StriVectin-HS Hydro-Thermal Deep Wrinkle Serum is a cosmetics rip-off that is a must to avoid. That’s not only because it doesn’t work as claimed, but because it includes an inaccurate ingredient statement (there’s no such ingredient as “Tripeptide”; it should be followed by a number). For over $150, you’re getting a water-based serum that temporarily tightens skin because of the amount of sodium polystyrene sulfonate (a film former) and egg white (albumen) it contains. It cannot penetrate to the dermal/epidermal junction and plump deep wrinkles from the bottom up. Wasting money on a few bottles of this would only match the cost for a series of facial peels or Intense Pulsed Light (IPL) treatments, options proven to make a positive difference in skin. (Though even so, neither of these treatments will significantly improve the appearance of deep wrinkles—for that, more invasive procedures are needed.)
Deep wrinkles? Try the first thermophyillic serum developed to reduce deeply pronounced wrinkles. This serum intensifies the integrity of the Dermal Epidermal Junction (DEJ) –the place where wrinkles begin, dramatically diminishing the visible effects of deep wrinkles.
Water, Glycerin, Butylene Glycol, Sodium Polystyrene Sulfonate, Yeast Extract, Hydrolyzed Soy Protein, Glycereth 26, Tripeptide, Polypeptide, Arginine, PEG-12 Dimethicone, Acrylates/C10-30 Alkyl Acrylate Crosspolymer, PEG-8, Albumin, Tetrasodium EDTA, Potassium Chloride, Phenoxyethanol, Xanthan Gum, Methylparaben, Ethylparaben, Butylparaben, Isobutylparaben, Propylparaben
We had previously written about the original StriVectin-SD, when a reader asked about its ability to repair stretch marks. That was StriVectin's initial claim to fame, though the fame was all self-promoted, as there is not a single independent, peer-reviewed study to prove that StriVectin is an effective option for repairing stretch marks. The studies that do exist about StriVectin's benefits for stretch marks were paid for by Klein-Becker, the company that distributes StriVectin (and is associated with Bremenn Research Labs, which has a growing history of trouble with the FDA and various watchdog advertising organizations).
According to the company's ads, they were surprised to find that not only was StriVectin-SD getting rid of women's stretch marks, but also that somehow their facial wrinkles were going away, too. This discovery lead to the astounding "antiwrinkle breakthrough of the decade." What followed were the now-famous magazine ads that posed the question of whether StriVectin was "Better Than Botox?" Not surprisingly, this ad captured the attention of millions of people concerned with mitigating signs of aging "without painful injections".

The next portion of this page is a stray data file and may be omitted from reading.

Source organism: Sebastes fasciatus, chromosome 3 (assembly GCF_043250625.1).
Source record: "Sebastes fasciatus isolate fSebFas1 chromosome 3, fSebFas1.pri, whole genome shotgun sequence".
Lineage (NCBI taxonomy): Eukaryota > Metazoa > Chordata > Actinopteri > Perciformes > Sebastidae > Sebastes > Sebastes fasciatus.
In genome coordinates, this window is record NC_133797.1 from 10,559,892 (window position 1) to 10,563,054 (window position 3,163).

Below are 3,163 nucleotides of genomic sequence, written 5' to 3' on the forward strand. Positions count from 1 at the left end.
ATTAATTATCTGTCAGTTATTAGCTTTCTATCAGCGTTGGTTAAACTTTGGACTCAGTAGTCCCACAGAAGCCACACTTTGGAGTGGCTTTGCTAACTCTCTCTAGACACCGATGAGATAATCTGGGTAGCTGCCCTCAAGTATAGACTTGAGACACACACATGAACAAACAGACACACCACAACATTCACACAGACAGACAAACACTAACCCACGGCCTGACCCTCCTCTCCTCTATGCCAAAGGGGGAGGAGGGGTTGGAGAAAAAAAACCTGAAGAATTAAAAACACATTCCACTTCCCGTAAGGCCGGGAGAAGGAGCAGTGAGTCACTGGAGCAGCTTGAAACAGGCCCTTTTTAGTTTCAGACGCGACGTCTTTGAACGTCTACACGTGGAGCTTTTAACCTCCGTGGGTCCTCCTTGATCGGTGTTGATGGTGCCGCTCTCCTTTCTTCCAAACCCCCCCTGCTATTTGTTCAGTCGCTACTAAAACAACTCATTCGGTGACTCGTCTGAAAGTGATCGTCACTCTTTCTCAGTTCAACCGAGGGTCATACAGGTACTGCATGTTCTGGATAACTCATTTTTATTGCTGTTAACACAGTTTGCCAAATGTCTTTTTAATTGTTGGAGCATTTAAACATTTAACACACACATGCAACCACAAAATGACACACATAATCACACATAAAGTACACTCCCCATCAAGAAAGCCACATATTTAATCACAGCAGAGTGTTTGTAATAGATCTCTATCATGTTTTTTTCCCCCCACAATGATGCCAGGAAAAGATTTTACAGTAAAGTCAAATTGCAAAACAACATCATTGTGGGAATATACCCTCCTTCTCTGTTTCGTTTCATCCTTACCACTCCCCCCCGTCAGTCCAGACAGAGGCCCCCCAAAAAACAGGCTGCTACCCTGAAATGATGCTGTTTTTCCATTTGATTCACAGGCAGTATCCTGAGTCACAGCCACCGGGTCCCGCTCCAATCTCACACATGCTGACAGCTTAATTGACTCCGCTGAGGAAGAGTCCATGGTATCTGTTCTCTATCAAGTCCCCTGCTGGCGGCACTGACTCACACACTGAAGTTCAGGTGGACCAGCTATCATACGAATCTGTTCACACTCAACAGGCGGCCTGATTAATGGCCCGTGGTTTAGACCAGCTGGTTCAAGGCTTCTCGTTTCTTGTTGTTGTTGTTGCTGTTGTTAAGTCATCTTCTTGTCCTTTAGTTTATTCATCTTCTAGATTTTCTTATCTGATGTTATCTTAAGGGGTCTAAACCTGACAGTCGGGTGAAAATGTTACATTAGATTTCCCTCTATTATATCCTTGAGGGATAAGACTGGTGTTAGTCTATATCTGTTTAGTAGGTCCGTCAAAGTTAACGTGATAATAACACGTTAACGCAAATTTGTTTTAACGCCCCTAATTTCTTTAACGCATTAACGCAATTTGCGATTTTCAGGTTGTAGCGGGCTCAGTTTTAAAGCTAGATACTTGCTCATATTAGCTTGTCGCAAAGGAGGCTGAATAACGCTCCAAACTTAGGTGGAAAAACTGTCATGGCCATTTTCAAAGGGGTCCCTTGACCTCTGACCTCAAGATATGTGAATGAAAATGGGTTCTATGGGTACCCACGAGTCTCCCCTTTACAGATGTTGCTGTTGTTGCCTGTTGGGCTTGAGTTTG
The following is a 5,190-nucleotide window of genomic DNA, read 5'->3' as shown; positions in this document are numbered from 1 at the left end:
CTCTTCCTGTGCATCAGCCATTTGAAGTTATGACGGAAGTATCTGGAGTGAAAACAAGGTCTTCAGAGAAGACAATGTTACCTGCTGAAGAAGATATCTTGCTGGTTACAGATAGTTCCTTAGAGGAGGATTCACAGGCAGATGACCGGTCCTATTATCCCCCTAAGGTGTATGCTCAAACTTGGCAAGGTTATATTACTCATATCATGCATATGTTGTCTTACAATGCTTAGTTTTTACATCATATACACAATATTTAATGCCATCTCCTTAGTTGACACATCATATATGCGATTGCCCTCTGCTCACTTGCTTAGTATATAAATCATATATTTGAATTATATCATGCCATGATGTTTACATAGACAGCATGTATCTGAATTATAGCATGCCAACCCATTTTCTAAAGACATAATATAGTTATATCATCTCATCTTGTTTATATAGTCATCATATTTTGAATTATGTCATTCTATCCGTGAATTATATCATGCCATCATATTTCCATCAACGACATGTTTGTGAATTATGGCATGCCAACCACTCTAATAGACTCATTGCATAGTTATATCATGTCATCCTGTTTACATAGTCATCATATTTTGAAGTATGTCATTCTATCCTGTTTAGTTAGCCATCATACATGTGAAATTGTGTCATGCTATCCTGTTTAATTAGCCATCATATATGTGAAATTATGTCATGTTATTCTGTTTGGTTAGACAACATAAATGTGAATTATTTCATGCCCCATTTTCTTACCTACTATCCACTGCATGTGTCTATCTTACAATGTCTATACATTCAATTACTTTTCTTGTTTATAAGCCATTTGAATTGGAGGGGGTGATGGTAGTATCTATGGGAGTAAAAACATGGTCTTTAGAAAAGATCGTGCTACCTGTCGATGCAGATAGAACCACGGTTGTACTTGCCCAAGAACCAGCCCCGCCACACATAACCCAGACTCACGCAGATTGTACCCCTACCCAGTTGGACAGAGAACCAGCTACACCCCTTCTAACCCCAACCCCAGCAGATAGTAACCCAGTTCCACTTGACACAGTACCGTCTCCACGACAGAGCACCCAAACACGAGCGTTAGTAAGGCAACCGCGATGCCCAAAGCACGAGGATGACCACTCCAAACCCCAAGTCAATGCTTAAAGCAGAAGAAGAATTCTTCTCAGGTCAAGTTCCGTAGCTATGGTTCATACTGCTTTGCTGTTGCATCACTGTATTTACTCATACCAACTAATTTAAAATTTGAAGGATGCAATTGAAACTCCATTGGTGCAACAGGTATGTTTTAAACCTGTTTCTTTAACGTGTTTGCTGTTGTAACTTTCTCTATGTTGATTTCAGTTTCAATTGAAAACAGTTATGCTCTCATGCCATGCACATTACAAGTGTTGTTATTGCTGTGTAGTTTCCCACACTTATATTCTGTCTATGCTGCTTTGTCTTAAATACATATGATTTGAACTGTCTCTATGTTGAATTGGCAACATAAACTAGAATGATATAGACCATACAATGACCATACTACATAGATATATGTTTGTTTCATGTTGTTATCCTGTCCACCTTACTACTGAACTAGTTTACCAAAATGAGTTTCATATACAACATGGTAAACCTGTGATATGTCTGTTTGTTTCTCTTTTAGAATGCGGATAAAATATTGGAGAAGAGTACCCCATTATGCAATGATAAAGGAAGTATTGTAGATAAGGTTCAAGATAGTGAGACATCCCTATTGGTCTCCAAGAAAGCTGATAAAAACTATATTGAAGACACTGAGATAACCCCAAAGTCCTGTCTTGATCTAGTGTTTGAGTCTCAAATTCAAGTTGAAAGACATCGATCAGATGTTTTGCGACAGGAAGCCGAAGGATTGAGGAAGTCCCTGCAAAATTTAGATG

Regrettably, no supportive research needs to be available to sell this kind of hyperbole. All it takes is to promise women that a product will get rid of their wrinkles and they will buy it in droves, no matter how many other product lines, infomercials, advertisements, or cosmetics salespeople pledge the exact same thing. StriVectin isn't and was never "better than Botox"!
Of course, now the original, lauded StriVectin-SD product has been replaced by what the company describes as a "super-charged comprehensive skin repair cream for stretch marks, wrinkles, and aging skin". It seems there's no aging skin concern this product cannot address, but as it turns out, the updated formula presents the same drawbacks as the original, although it is arguably a better formulation (just not for stretch marks).
As for the rest of the StriVectin line, it contains proportionately more misses than hits. It isn't the anti-wrinkle answer and in fact some of their products contain the type of irritating ingredients that hurt your skin's ability to look and function in a younger manner.
For more information about StriVectin, call 1-800-430-0227 or visit www.strivectin.com.